The Wicker Loft in the 1200-block of Milwaukee Avenue received multiple citations for COVID-19 and business license violations and indoor smoking after the city broke up a party there Saturday.
City investigators said 142 maskless partiers packed into the club, flagrantly violating statewide mandates banning indoor gatherings.
The venue charged hundreds of dollars for bottle service at the event.
RELATED: Huge parties violating Chicago COVID-19 restrictions continue, as city tries to crack down
"You can do without a party for a couple months while w work to save people's lives," Gov. JB Pritzker admonished Tuesday.
The second floor of the residential building was also closed for fire code violations, including an obstructed rear egress and no smoke detectors, according to the city.
In late November, the city shut down a 300-person party at The Vault, another Wicker Park business in the 1600 block of West Division Street.
RELATED: City shuts down 300-person party in Wicker Park, other businesses for 'egregiously' violating COVID-19 restrictions
Tunney's three Ann Sather's locations were investigated by the Department of Business Affairs and Consumer Protection after the alderman admitted Monday that he "made a mistake" by allowing some of his regular customers to dine inside his businesses.
Tunney's admission came after the "Second City Cop" blog disclosed that he had been serving guests and posted pictures of food on indoor tables. On one table, there was a copy of the Dec. 3 newspaper near a slice of bacon.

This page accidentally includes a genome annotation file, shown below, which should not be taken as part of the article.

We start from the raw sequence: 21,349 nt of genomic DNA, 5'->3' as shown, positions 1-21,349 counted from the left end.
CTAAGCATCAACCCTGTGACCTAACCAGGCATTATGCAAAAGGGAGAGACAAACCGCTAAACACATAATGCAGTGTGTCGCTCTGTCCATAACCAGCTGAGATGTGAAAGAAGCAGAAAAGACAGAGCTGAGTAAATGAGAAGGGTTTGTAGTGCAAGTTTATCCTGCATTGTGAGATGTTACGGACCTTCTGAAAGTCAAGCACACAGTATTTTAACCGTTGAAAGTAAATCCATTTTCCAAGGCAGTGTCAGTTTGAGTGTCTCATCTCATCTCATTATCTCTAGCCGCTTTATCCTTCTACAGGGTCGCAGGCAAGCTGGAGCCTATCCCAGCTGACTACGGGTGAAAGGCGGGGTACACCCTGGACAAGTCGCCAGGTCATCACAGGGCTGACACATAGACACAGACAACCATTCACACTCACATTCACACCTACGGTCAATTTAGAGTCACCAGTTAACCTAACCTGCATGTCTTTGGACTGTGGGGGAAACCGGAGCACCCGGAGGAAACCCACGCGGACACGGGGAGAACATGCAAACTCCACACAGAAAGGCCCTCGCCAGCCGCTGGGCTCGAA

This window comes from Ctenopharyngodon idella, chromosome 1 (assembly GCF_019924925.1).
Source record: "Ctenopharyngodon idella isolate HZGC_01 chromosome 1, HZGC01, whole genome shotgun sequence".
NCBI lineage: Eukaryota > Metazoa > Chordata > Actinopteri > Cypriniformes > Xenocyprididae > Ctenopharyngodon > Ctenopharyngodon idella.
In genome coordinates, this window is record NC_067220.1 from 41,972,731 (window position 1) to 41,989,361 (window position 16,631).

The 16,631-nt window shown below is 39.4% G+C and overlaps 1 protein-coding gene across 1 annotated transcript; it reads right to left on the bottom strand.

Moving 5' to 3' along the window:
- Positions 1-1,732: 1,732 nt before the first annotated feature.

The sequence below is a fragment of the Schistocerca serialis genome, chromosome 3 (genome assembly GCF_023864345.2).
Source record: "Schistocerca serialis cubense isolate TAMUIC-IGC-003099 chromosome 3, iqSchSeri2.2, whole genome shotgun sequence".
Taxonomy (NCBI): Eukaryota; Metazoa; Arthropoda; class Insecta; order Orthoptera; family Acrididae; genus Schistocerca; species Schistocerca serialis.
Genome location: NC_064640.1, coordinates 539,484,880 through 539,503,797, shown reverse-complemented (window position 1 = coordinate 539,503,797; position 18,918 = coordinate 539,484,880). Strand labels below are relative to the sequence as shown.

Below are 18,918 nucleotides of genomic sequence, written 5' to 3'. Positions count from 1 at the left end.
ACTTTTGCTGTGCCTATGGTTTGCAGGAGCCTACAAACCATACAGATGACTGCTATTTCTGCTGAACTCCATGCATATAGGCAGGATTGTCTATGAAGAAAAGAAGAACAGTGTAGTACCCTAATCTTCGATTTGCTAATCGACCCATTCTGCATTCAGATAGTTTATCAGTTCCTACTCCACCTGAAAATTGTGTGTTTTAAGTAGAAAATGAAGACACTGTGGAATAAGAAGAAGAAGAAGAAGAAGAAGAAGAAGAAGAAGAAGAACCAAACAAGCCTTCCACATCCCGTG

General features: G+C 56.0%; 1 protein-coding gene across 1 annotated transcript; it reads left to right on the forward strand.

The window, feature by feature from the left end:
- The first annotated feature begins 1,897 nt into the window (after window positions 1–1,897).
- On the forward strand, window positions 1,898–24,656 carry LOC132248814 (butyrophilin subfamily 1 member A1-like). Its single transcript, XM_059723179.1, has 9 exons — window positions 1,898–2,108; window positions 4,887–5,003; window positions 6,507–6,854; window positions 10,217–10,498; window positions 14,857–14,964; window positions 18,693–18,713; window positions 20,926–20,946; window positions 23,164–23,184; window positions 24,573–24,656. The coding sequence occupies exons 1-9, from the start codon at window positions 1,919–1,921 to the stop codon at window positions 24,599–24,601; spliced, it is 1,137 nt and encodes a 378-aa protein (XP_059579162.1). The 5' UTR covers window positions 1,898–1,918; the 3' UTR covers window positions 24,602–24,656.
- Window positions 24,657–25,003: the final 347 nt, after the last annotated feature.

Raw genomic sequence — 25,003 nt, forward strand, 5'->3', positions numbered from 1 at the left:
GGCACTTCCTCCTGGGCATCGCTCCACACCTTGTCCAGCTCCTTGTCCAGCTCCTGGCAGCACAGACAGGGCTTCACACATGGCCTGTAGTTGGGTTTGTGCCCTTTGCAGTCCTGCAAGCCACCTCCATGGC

RELATED: Ald. Tunney caught allowing indoor dining at Ann Sather restaurant in Lakeview; admits to 'error in judgment'
Tunney faces a maximum fine of $10,500 for the two citations, but the final amount won't be determined until his administrative hearing.
In a statement, Tunney said: "We cooperated fully with BACP's investigation yesterday and received the citations this morning. Because our case will not be heard until February, it would be inappropriate for us to comment further at this time. Again, we regret our error in judgement."
Third Coast Hospitality pivots to pandemic help instead of violating mandates
The restaurant industry, in Chicago as well as everywhere in the U.S., is struggling mightily as it bears the brunt of some of the most stringent COVID-19 restrictions of any industry.
"We're all struggling. I would not throw a stone at anyone who's trying to survive and paying their bills," said Sam Sanchez of Third Coast Hospitality.
But instead of breaking rules, Sanchez changed up the game and turned his now-empty, massive River North restaurants into centers to cater to the industries of the moment.
"We started making face masks, started that back in June," he said.
The makeshift mask factory at Old Crow in River North is located in a room that once hosted live music, and Sanchez said doing so allowed him to bring some of the staff back to work. The cases of face masks are then sold to businesses and Amazon.
And after a long wait for his own positive COVID-19 test, Sanchez converted his Moe's Cantina locations in River North and Wrigleyville into a rapid result COVID testing sites.
"We knew there was a need for these special occasions," he said. "You need piece of mind, and you can't wait seven days or three days for an appointment."
Since March, the city has investigated 6,994 instances of COVID-19 violations and cited 344 businesses.
The Sun-Times Media Wire contributed to this report.